Green roofs are growing in more ways than one, as more commercial businesses are opting for green vegetation over traditional flat-roof materials on both new and existing buildings.
They have long been popular in Europe, especially in Germany, Switzerland, and France. Now many North American cities are livening up their rooftops, including Chicago, Cincinnati, New York City, Portland, Seattle, Toronto, and Washington, D.C. A survey released by the Green Roofs for Healthy Cities (GRHC) reports that corporations recorded 889 projects in 40 U.S. states and six Canadian provinces in 2016. In fact, the U.S. capital is home to an impressive array of rooftop gardens and has set a goal of 20 percent green roof coverage by 2020.
The popularity of green roofs is being fueled by tax incentives, but also by economic and environmental benefits. Soil and vegetation helps insulate roofs, keeping buildings cooler in the summer and warmer in the winter. Plus, green roofs dramatically reduce storm water runoff. Consider the fact that rainwater hitting a traditional roof flows into gutters and eventually into storm drains. In a green roof environment, that water is captured and utilized for nurturing plant growth.
Green roofs are also becoming faster, easier, and more cost-effective to construct. Loading heavy soil onto rooftops of multi-story buildings once required moving bagged or bulk soil mix to rooftops by crane, man-lift, or service elevator. Today, more construction crews are using high-powered blowers and hoses.
Express Blower, Inc., of Fairfield, Ohio, manufactures a range of equipment used for the construction of green roofs. The company’s truck-mounted machines include five self-contained models powered by a dedicated John Deere diesel engine. Two models feature a material box about 34 cubic meters (45 cubic yards) in size, and two larger models hold about 53.5 cubic meters (70 cubic yards) of material. The fifth model is a high-powered compact skid-style unit.
Express Blower’s medium-duty and heavy-duty models are ideally suited for green roof construction. Using long stretches of hard pipe or hose, they can deliver soil and aggregates to rooftops more than 30 stories high and place the material right where it’s needed — no extra handling required.
The mighty machines were used in the construction of several large green-roof projects, including the Target Center, a multi-use arena home of the NBA’s Minnesota Timberwolves. In Ohio, they installed green roof material atop the Liberty Center shopping complex in Fairfield.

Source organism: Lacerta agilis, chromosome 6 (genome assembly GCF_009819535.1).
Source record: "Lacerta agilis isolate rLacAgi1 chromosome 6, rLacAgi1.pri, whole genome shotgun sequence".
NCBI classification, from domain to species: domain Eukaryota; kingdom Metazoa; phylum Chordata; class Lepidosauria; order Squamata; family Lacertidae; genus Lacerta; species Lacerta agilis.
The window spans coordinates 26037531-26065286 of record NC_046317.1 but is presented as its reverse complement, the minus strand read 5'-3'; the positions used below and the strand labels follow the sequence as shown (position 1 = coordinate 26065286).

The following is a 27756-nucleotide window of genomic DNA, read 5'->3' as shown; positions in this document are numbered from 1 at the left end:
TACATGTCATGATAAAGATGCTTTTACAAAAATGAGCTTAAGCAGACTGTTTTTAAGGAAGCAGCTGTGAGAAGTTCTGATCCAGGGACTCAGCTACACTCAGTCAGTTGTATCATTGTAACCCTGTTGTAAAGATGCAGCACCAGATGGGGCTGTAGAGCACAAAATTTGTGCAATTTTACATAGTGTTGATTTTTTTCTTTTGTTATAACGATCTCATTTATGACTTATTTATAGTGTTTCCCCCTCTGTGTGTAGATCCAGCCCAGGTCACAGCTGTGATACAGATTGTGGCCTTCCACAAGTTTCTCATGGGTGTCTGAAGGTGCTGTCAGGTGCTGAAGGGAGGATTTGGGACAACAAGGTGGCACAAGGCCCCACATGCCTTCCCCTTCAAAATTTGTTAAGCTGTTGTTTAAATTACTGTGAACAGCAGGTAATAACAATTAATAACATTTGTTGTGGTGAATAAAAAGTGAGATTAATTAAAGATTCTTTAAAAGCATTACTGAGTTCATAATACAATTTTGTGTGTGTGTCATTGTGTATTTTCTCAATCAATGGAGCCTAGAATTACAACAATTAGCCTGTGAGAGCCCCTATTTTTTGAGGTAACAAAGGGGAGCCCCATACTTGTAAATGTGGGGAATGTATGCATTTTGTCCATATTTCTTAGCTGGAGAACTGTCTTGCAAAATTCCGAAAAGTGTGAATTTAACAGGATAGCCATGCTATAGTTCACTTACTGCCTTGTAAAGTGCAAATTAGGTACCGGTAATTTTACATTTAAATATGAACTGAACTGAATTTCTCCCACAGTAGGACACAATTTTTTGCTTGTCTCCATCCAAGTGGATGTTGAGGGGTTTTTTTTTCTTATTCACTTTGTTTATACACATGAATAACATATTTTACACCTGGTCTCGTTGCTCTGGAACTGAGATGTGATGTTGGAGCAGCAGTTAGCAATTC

Back at ground level
Express Blower equipment has long been used for landscaping, erosion control, and seeding. In addition to soil mixes, the machines can blow mulch, soil blends, composts, and aggregates into place. and granular additives into the stream of soil. This “blown-in” application, called Terraseeding®, is a fast way to achieve quick germination over large areas, making it ideal for erosion control and the establishment of new lawns and wildflower beds. Terraseeding can also be used on rooftops. “There are different types of green roofs,” explains Jason Wedmore, national account manager for Express Blower, Inc. “There are those with a thin layer of soil and drought-tolerant sedum plants, and then there are fully landscaped rooftops with walkways and courtyards. Our customers have found pretty diverse ways to use the blower trucks, and having high-horsepower engines powering our machines gives them a lot farther range.”
After years of powering its equipment with a competitive engine model, Express Blower recently transitioned to John Deere Final Tier 4/ Stage IV engines. The PowerTech™ PSS 6.8L engine powers two medium-duty (MD) models — the TM-45MD and TM-70MD. The PowerTech PSS 9.0L engine powers the company’s two heavy-duty (HD) models — the TM-45HD and TM-70HD — as well as the new SKHD, a heavy-duty, skid-style unit.
“Our customers have found pretty diverse ways to use the blower trucks, and having high-horsepower engines powering our machines gives them a lot farther range.”— Jason Wedmore, Express Blower, Inc.
The recent switch to John Deere follows suit of its sister company, FINN Corporation of Fairfield, Ohio, which has been powering mulch blowers and HydroSeeders® with John Deere engines since 1975. Both companies purchase John Deere engines from Superior Diesel in Rhinelander, Wisconsin.
Superior Diesel provided engineering assistance during Express Blower’s recent transition to Final Tier 4/Stage IV. “Because of the increased size of the components, we had to get much more creative in the packaging of our unit,” says Brendan O’Connor, product manager for Express Blower, Inc. “The support of both John Deere and Superior Diesel has helped us immensely in doing all of that engineering work. The service has been outstanding.”
Both companies sell blowers internationally and rely on the John Deere global network of dealers to support customers overseas. “During the process of searching for a new engine supplier,” says O’Connor, “we received positive feedback from customers about John Deere. The international support network of dealers seems to be better than our past engine suppliers. We know that our customers are going to have good service and support from John Deere.”
Distributor: Superior Diesel in Rhinelander, Wisconsin; www.sdiesel.com